Abstract

Nonverbal communication has important applications in all areas of marketing, including advertising, sales, and service interactions. Not only do nonverbal cues motivate inferences about the qualities of the displayers, but they also communicate the displayers' social and interaction intentions. These inferences subsequently influence consumer behavior and marketing communication outcomes. Using both lab and field experiments in my two essays, I examine the role of nonverbal communication across various marketing contexts. In the first essay, I investigate how the size of a spokesperson's face in relative to the size of the marketing communications affects consumer response. Results of the first essay demonstrate that higher facial prominence of the spokesperson within marketing communications negatively affect communication outcomes. My second essay examines the impact of a spokesperson's expression of power on consumer responses to communications about a corporate crisis. Findings in this essay indicate that the decision of whether to use powerful or powerless expressions during crisis communications can have important consequences and the impact of those communications depends on the level of relevance of the brand transgression to the audience. Theoretical contributions and managerial implications of these essays are also discussed.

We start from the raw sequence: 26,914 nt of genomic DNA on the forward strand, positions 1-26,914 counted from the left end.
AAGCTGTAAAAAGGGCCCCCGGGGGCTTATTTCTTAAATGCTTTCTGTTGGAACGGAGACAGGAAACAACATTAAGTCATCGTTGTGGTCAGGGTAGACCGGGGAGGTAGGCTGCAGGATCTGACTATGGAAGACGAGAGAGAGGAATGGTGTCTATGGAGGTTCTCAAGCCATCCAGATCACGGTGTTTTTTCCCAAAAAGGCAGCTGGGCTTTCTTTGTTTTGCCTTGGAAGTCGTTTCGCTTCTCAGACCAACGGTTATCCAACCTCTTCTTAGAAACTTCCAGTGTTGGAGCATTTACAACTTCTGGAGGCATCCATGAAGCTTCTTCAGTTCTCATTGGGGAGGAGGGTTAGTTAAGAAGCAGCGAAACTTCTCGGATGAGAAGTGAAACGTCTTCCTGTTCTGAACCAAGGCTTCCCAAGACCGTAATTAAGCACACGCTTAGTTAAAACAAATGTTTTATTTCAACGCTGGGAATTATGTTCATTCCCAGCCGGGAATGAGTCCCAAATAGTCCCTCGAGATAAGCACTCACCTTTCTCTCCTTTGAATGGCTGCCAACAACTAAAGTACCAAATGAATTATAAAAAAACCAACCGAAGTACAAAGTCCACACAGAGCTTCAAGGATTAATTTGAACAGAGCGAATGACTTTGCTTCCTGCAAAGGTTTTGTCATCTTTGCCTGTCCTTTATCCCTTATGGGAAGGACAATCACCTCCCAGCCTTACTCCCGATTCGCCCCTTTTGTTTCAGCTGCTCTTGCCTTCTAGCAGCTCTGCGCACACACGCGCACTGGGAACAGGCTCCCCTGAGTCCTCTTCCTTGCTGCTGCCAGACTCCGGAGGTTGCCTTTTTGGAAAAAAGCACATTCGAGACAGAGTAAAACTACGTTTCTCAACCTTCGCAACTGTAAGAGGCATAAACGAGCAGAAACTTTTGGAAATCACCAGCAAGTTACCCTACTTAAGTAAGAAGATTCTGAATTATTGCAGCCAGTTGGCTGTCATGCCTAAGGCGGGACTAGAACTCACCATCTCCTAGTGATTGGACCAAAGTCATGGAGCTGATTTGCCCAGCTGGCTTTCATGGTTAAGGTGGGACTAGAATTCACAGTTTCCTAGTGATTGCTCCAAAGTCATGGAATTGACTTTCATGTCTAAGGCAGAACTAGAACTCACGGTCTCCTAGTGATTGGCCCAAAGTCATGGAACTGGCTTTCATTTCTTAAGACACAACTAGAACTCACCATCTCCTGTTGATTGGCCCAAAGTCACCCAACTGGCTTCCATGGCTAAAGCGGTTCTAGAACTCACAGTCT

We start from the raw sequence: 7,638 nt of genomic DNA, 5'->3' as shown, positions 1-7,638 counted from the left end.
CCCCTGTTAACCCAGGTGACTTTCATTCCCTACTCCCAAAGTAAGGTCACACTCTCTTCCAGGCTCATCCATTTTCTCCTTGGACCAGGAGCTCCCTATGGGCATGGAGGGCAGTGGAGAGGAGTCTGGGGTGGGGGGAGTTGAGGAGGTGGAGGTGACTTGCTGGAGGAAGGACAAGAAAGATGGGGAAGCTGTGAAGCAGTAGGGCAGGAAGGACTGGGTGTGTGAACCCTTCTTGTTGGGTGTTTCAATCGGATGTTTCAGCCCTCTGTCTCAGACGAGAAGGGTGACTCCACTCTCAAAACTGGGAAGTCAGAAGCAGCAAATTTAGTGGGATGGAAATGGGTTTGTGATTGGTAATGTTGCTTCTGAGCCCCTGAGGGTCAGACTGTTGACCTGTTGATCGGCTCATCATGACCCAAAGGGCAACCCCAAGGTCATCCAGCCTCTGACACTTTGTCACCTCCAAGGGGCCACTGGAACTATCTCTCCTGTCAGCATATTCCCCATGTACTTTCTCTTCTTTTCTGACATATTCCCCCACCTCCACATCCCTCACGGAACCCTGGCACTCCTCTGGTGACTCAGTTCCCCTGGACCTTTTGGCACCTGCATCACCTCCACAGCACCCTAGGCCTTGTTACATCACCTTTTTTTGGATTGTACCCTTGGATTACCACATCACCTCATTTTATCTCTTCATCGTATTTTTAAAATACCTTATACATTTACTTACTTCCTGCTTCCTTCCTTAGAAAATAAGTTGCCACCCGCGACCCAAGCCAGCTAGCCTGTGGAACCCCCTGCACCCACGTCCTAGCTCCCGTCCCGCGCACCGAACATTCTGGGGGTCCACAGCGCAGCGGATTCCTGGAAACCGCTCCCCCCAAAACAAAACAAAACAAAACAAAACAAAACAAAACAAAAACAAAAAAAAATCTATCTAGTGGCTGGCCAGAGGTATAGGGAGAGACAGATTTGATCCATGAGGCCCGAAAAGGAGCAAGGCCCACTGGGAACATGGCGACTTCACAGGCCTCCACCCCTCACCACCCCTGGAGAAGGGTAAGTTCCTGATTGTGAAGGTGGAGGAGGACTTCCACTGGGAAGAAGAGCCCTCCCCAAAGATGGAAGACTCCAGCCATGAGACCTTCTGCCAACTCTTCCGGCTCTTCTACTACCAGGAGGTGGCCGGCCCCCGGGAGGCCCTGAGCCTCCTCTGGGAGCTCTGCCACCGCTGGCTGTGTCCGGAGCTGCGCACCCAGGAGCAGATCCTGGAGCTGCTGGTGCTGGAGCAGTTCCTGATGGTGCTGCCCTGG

Notes

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Graduation Date

2021

Semester

Summer

Advisor

Wang, Ze

Degree

Doctor of Philosophy (Ph.D.)

College

College of Business Administration

Degree Program

Business Administration; Marketing

Format

application/pdf

Identifier

CFE0008609;DP0025340

URL

https://purls.library.ucf.edu/go/DP0025340

Language

English

Release Date

August 2026

Length of Campus-only Access

5 years

Access Status

Doctoral Dissertation (Campus-only Access)

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